Best Practice: How I structure my React/ Redux projects

  • But when developing larger projects one have to think about a good structure of components and code artifacts.
  • When it comes to sharing components and (redux-)logic between several project a good composition is keen.
  • The initial project structure created by React Create App looks as follows: – – When you start introducing Redux you also need places for the typical redux artifacts: the store, reducers, epics and actions.
  • contains the reducers which may change the store’s state based on the actions of this component: { } ; { } ; ({ value , output Enter your name and press submit! })
  • For this reason my components always also include a set of actions, epics and reducers: – – includes a plain react component which is wrapped by within : – – These component redux structures may also be with multiple levels, just like the usual ones mentioned above.

When developing frontends I personally love to work with React and Redux due to its functional paradigms: You can easily develop, compose and test web components – Wondeful. But when developing larger projects one have to think about a good structure of components and code artifacts. When it comes to sharing components and (redux-)logic between several project a good composition is keen.
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redux-dsm is an easier way to handle async state. v3.0.0 has simplified state graphs. Yay! #reactjs #redux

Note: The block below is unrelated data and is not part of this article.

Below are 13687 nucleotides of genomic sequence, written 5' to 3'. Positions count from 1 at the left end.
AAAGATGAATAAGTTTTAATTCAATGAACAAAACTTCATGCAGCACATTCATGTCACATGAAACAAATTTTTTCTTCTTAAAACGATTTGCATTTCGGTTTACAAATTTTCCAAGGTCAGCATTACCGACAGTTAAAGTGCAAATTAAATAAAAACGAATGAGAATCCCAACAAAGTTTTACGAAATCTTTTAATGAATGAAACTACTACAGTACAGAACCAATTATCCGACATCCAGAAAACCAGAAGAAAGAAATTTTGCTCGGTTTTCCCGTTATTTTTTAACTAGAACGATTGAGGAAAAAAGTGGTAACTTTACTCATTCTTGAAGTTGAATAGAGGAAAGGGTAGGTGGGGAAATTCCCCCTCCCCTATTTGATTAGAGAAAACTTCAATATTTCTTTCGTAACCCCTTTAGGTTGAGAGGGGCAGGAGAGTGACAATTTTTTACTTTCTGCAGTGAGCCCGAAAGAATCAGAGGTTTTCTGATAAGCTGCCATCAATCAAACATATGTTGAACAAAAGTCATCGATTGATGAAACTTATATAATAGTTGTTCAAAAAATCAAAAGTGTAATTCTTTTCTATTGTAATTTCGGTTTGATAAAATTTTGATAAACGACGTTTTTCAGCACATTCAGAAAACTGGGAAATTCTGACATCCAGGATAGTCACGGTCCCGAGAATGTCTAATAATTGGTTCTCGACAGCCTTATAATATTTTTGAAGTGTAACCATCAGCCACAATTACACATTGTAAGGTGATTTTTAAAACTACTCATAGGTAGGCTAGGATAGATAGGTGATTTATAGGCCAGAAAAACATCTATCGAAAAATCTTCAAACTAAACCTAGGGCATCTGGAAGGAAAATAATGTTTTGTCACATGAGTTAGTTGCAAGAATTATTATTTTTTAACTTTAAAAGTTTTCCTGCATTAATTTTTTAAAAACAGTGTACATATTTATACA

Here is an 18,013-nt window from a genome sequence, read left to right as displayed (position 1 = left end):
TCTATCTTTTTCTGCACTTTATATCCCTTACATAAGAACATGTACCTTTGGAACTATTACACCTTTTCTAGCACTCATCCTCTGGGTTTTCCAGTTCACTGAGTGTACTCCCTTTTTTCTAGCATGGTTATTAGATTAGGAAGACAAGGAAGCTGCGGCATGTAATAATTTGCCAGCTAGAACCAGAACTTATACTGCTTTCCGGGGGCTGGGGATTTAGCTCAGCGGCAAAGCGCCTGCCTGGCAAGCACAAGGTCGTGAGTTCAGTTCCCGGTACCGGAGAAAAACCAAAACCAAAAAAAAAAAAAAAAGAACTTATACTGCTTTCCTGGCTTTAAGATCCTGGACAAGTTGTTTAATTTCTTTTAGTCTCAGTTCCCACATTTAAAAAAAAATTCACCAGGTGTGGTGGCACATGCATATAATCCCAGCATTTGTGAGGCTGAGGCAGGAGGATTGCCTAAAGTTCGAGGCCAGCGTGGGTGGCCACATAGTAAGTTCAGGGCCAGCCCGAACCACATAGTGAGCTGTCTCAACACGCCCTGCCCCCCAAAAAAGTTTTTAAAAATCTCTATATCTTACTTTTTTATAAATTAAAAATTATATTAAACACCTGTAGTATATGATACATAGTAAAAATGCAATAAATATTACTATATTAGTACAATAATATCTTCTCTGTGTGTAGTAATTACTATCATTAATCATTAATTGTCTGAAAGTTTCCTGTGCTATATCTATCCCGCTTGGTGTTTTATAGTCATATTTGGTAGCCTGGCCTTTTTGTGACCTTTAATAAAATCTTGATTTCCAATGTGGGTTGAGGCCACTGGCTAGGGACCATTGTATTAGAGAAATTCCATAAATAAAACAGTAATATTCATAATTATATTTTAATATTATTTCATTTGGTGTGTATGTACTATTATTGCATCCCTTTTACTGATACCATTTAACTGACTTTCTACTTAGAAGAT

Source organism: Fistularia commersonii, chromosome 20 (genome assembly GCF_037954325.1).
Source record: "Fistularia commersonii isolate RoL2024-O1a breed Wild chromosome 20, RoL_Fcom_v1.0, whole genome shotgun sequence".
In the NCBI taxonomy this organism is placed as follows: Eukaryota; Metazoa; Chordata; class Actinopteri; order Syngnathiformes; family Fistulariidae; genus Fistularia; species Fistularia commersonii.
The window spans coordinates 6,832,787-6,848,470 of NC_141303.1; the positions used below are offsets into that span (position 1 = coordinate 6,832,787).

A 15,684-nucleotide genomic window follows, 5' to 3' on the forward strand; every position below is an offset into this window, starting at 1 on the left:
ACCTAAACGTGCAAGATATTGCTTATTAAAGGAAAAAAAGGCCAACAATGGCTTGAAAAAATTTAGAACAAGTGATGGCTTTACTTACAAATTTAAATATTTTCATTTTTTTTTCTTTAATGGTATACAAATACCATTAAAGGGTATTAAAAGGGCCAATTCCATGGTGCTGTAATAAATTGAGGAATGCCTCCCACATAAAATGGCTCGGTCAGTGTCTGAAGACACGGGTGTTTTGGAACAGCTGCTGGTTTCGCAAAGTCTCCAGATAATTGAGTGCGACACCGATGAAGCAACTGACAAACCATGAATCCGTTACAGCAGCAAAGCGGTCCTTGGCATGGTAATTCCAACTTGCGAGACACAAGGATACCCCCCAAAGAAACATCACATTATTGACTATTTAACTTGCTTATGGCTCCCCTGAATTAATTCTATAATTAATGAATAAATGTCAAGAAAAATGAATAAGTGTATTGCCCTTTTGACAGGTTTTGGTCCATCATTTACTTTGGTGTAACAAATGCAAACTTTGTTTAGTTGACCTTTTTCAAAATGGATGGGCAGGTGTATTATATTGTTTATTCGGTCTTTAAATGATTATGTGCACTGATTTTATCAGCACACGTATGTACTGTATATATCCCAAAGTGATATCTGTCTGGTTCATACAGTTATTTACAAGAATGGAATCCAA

• Since I switched to Redux, I handle all of my view state transitions by dispatching action objects, and that requires writing a bunch of boilerplate, such as action types (e.g., ), and action creators (which your view or service layers can call to create actions without forcing you to import…
  • is an object with camelCased keys and strings corresponding to your state transitions.
  • For the above example, it returns: – – will be an object with camelCased keys and function values corresponding to your state transitions.
  • For each transition, an action creator is created which will automatically fill in the correct action type, and pass through to the state.
  • The example fetch state machine will produce the following : – – is a normal Redux reducer function that takes the current state and an action object, and returns the new state.

redux-dsm – Declarative state machines for Redux: Reduce your async-state boilerplate.
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Comprehensive Flow with React & Redux – Jiri Kolarik – Medium

Comprehensive Flow with React & Redux  #flow #flowtype #react #reactjs #redux #reactjs

  • This is bit boilerplate, you have to say what goes in and what action is returned including a type but in this case not only a string, but exactly the same constat.//@flowexport type AppLocaleChangeType = { type: ‘APP/LOCALE:CHANGE’, locale: string};export function appLocaleChange(locale: string): AppLocaleChangeType { return { type: APP.LOCALE.CHANGE, locale…
  • Now we see in our switch/case what action are we dealing with and what options do we have.//@flowimport type { ActionType } from ‘actions/index’;export type AppState = { +locale: string}const initState: AppState = { locale: ‘en’}export default function reducer(state: AppState = initialState, action: ActionType) { switch (action.type) { case APP.LOCALE.CHANGE:…
  • /app’;export type State = { +app: AppState}ComponentsRight now, we know how the state may look like and whatever actions we can use// @flowimport React from ‘react’;import { connect } from ‘react-redux’;import { appLocaleChange } from ‘actions/app’;import type { Dispatch } from ‘actions/index’;type Props = { dispatch: Dispatch}const Language = (props:…